I made my way down to the big house to take a shower and check in with the family. Brenda was her usual sarcastic self teasing me about falling during my first snow storm, which I didn’t appreciate but knew that I was probably taking it the wrong way and that she was only trying to be funny. Robert was home that morning and he too made fun of me for falling but I tried to swallow my pride and just laughed along with them as I hobbled down the hall to the bathroom. The hot water felt so good on my aching body, the crying bones that were adjusting to the old trailer mattress and the bruised and swollen flesh from my fall. I must have sprained my neck and back when I went down face first because I felt as though I’d been run over by a truck. But the shower loosened me up and then another application of the Aspercream after I dried off made a significant difference and I jotted a mental note to buy another tube of this miracle cream when we were in Bozeman again later that day.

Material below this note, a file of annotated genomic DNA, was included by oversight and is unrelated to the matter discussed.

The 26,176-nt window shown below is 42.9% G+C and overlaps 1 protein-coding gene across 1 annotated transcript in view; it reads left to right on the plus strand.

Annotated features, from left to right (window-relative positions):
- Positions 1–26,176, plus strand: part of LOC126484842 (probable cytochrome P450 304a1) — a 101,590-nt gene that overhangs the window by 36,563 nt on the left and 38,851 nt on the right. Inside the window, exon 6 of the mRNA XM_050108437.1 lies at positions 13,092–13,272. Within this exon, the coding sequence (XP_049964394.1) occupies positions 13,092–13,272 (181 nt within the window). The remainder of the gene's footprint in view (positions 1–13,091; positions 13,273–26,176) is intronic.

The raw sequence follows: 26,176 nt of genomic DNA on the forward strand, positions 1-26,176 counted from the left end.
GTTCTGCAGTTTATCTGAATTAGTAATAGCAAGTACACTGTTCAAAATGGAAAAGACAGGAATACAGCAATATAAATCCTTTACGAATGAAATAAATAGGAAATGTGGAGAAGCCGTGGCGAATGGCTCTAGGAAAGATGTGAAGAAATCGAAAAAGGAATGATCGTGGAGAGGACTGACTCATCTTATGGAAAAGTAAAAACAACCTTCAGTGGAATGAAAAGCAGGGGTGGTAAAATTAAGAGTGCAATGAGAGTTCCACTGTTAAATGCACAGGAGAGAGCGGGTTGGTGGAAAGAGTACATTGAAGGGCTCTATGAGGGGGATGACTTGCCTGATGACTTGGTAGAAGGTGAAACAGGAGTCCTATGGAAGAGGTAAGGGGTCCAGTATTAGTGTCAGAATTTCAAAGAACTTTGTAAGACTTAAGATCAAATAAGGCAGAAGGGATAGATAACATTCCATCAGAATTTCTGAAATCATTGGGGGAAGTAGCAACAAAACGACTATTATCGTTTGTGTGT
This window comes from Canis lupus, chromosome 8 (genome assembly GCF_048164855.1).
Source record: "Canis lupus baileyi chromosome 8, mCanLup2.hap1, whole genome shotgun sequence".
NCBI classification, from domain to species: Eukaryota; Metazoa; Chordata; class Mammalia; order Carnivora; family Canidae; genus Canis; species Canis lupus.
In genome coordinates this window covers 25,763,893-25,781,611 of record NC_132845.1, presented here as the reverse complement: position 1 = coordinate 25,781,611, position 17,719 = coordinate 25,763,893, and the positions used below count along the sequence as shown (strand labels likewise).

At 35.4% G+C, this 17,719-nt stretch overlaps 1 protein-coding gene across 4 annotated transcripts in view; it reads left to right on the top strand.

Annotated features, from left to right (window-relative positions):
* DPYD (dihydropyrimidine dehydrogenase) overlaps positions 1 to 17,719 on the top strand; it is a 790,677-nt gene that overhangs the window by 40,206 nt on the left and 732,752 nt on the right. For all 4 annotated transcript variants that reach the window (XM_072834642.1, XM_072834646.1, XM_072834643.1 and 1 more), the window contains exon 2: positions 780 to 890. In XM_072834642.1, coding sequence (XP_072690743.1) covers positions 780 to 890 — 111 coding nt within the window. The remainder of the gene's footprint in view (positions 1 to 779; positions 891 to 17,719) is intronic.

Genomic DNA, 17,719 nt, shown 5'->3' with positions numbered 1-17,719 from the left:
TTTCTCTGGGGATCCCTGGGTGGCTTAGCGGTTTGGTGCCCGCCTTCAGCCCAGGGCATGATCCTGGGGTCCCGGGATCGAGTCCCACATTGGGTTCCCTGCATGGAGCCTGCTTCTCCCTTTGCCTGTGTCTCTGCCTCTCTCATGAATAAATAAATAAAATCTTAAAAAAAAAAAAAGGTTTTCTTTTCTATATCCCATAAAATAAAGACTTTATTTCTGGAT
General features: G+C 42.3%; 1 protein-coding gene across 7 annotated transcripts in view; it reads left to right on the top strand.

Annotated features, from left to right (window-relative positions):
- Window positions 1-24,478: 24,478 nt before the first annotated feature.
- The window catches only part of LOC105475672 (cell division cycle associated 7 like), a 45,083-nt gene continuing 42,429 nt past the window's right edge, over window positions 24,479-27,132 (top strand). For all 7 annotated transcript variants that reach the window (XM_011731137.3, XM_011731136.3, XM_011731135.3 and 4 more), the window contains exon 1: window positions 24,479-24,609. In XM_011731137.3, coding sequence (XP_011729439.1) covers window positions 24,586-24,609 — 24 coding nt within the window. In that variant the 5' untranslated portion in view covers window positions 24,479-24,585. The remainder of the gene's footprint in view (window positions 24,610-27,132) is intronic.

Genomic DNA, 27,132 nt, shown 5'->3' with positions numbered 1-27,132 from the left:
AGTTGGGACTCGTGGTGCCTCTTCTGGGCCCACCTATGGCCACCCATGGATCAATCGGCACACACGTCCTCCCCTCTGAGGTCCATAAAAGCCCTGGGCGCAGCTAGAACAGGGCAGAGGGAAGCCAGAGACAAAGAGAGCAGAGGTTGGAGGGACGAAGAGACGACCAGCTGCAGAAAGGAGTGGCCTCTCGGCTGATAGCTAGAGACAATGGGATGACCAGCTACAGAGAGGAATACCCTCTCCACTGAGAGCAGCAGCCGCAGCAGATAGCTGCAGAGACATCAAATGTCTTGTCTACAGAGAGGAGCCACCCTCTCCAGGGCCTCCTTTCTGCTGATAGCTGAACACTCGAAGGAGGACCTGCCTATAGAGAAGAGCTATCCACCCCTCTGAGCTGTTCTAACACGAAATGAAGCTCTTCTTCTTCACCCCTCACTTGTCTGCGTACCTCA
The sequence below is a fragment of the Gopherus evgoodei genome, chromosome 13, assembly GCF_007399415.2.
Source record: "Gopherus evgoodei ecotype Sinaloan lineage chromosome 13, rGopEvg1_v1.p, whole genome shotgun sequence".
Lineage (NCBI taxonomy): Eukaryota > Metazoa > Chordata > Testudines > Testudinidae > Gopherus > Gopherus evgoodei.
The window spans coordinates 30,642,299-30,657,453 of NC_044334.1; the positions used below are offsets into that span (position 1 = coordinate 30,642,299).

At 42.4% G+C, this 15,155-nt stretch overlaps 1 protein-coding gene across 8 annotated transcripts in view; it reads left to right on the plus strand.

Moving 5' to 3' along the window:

The storm that dumped a truckload of snow on us was merely a bad day in my journal now and I was so relieved that I didn’t need to put that gigantic jacket on again. When we first arrived in Montana I decided to start a journal, to record anything important that was happening during our transition to country life from the big city of Los Angeles. I wrote about the storm but was unable to express my feelings about the day before in Murdoch’s Ranch Supply Store. And as much as my dear friend Loie had urged me to write about everything so I could always go back to read about our great adventure to Montana I found it impossible to write down anything that was burning within my private thoughts and emotions. I simply noted specifics about date,time, temperature and how much snow had accumulated. The black jacket would never make it onto the pages of my little black notebook journal. But I had decided to keep a daily record of my food intake so I could begin to watch my calories in attempt to drop some weight.